Reflections: Is it that hard for festivals to book gender-balanced lineups?


It is so boring. It’s talked about every year. And every year, despite all the criticism, it happens again.

This year, Creamfields has just 11 all-female DJ acts in a weekend of 230. This year, as usual, Forbes’ list of highest earning DJs was 100% male. This year, the RA Top 100 DJs was 9% female. Compare that to the British Parliament, which is now 32% female. But whatever you do, don’t ask why electronic music is still so far behind on gender imbalance, because you’ll get the same nonsense excuses: normally that there aren’t enough eligible female DJs, ignoring vast swathes of reality. And just in the last month, DJ and Giegling co-founder Konstantin, is alleged to have told a journalist that women are “usually worse at DJing” in a German article in Groove magazine.

What came next, his ‘apology’ published on RA, confirmed his blindness. He neither denied nor took responsibility for what he had said, using passive language to refer to his actions: “I feel deeply sorry about the words that have been printed.” and “I completely regret what was said.” But this didn’t stop him allocating agency to the journalist, asserting that it was her responsibility to not take his words seriously: “She did not appreciate my sense of humour.”


Evidently, from his slippery excuses, Konstantin has been getting away with such views, unchallenged. Giegling members Dustin and Frauke said in the original article that Konstantin’s views are known within the collective, “but sexism is fundamentally not an issue in the group.” The Black Madonna recalled in a tweet an incident where he espoused similar views to her, “I honestly thought he was kidding […] I hugged him.”

We need an industry that doesn’t acquiesce to this kind of bigotry, as that only sustains it. Some festivals have made efforts to stand up for women. The one-off electronic music festival TUFFEST in Seattle last year was exclusively devoted to female and non-binary artists. HARD Summer Music Festival, increased its female acts this year to 25 from last year’s five, to make up a quarter of the total number of acts. But then, they went and cocked it up (pun very much intended) by making a trailer about this achievement that has been widely received as demeaning to women. (Bizarrely, it included male DJs sporting saggy tits, in a parody that for many was way too close to the bone). Annie Mac called it “depressing” and The Black Madonna tweeted: “Crazy idea. Just book women without breaking your own arm patting yourself on the back about it.”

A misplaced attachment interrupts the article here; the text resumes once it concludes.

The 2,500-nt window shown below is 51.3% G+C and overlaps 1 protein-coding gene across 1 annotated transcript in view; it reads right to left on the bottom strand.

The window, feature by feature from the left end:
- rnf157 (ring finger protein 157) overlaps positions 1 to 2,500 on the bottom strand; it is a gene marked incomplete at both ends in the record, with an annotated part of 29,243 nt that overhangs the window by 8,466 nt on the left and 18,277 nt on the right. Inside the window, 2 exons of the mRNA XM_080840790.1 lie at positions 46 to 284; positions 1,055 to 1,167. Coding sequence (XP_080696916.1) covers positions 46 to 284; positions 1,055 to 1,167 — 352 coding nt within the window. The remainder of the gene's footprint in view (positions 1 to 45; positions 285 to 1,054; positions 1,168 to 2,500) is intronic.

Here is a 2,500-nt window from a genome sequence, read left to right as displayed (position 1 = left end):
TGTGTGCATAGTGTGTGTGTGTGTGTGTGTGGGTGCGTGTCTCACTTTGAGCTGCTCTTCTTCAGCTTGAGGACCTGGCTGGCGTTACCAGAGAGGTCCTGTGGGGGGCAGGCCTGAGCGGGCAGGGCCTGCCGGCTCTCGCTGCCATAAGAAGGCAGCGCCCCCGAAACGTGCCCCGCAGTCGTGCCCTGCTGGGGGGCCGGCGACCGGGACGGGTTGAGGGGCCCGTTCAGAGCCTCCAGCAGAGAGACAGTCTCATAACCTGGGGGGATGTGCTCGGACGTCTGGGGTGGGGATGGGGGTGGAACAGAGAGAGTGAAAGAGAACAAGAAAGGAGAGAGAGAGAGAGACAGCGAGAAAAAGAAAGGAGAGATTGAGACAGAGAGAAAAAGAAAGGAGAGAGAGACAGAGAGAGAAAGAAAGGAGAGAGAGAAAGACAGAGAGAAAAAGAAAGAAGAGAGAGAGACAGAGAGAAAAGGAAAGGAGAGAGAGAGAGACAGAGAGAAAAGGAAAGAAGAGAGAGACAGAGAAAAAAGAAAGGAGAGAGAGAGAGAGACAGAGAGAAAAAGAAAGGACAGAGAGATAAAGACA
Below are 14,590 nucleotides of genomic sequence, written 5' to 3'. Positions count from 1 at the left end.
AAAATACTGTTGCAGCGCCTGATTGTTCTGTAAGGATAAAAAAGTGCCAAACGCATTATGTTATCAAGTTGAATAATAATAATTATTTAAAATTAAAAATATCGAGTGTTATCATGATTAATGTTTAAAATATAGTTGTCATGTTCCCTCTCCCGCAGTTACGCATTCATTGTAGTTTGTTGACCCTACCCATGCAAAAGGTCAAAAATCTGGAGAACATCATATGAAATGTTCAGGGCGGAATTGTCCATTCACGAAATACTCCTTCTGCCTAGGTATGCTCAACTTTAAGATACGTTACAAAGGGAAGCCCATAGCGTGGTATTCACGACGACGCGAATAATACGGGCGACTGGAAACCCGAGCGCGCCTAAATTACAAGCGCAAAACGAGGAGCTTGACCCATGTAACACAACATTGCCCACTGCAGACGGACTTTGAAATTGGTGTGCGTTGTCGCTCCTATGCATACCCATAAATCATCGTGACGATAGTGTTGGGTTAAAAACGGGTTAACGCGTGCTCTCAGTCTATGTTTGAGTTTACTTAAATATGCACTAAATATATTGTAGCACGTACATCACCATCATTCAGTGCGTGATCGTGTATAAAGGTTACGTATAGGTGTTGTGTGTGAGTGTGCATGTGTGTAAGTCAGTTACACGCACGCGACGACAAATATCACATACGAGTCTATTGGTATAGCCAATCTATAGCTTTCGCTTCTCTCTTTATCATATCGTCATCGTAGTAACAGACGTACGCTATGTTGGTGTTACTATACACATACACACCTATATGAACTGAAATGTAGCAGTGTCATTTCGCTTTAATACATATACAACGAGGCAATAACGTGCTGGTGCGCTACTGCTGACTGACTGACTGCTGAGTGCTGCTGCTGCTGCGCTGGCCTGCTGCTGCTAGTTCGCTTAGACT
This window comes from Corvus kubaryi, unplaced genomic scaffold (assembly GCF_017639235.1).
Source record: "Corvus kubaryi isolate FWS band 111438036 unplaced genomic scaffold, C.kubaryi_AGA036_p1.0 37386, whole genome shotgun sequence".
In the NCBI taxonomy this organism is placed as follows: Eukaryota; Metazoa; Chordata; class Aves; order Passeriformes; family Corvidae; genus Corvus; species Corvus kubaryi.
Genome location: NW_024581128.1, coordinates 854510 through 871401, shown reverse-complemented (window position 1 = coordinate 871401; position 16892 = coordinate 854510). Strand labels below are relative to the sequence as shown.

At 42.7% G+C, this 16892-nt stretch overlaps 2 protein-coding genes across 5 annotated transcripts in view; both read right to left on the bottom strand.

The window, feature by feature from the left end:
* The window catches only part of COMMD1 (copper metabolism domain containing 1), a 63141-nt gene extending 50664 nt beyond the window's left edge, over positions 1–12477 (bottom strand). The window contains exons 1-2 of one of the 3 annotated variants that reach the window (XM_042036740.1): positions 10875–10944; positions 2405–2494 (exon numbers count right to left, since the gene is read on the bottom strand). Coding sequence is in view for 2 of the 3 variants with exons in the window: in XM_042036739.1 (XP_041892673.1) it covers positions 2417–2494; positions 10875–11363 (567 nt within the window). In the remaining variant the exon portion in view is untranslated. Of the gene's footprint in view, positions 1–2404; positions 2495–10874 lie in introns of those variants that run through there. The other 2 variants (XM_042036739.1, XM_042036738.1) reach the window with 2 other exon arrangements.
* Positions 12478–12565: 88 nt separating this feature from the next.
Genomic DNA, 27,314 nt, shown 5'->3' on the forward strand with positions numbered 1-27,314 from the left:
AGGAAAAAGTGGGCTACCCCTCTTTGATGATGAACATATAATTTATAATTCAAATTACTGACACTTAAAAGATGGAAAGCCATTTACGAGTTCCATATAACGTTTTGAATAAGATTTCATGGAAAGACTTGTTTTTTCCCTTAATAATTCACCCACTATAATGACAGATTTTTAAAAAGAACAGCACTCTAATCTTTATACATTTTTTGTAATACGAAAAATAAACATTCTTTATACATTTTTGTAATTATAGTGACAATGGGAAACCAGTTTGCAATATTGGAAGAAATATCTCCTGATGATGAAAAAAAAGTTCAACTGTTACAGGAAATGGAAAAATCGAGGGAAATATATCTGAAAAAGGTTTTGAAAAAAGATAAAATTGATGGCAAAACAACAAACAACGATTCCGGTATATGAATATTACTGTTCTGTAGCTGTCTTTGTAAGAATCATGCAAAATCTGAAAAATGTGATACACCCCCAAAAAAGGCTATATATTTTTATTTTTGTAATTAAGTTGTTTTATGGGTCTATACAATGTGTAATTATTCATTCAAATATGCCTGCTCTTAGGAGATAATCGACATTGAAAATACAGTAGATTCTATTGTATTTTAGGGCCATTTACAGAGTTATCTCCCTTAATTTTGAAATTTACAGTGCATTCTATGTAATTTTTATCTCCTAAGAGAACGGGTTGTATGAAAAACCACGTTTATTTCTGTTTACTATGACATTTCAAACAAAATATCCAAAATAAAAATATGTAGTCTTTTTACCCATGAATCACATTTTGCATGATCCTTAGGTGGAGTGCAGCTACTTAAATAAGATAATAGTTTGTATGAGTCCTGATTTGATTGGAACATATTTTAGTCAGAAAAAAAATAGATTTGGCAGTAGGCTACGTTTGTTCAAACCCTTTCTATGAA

This week’s Into the Valley festival has booked a 45% female lineup – almost unheard of for an electronic music festival – without the whiff of a humble brag. Nowhere in the three-year-old festival’s lengthy statement of their Key Principles do they mention striving to book an equal gender ratio. The only thing they say about their booking strategy is: “All our lineups consist of artists we adore, we would never compromise here.”


Intrigued, we got in touch to ask how gender came into choosing the DJs. Festival booker Ulrike Schönfeld responded, quite simply, “It didn’t.” This isn’t a small deal festival. They’ve been in RA’s Top 10 Festivals lists for the last two years and the lineup is full of the biggest and most exciting names in house and techno, including Larry Heard, Nina Kraviz, Jeff Mills, The Black Madonna, Nastia, Ben UFO, Sonja Moonear, Riccardo Villalobos…the list could go on and on.

“If you believe in equality between men and women, then there is nothing to be discussed. There are plenty of talented women able to pull their weight in any lineup,” Schönfeld added. “Konstantin’s comment explains a lot about the male point of view within this industry. That is just one example of the vision most festival curators have, and the reason why there are still not enough balanced lineups for festivals.” Was it more difficult for her to book such an extraordinary, status-quo defying, one-of-a-kind lineup? “Not at all.”

It would seem there’s no room left for blinkered chauvinism. Silence condones. Words have not done enough. At this point, we need action. Sunfall Festival has stood up to Konstantin by cancelling their Giegling after party. Melt! Festival, the Freqs of Nature and Cocoon Ibiza, where he has more sets scheduled for this summer, should follow suit until he shows some real understanding with a proper apology. More generally, male DJs could refuse to play on clearly prejudiced lineups. Or festivals could sign a pledge to book a certain percentage of women, a modest 25-30%, say. Something to force promoters to stop making shitty excuses and just book them.

Photos taken at Into The Valley 2016 by Beata Cervin and Steven Kohlstock.

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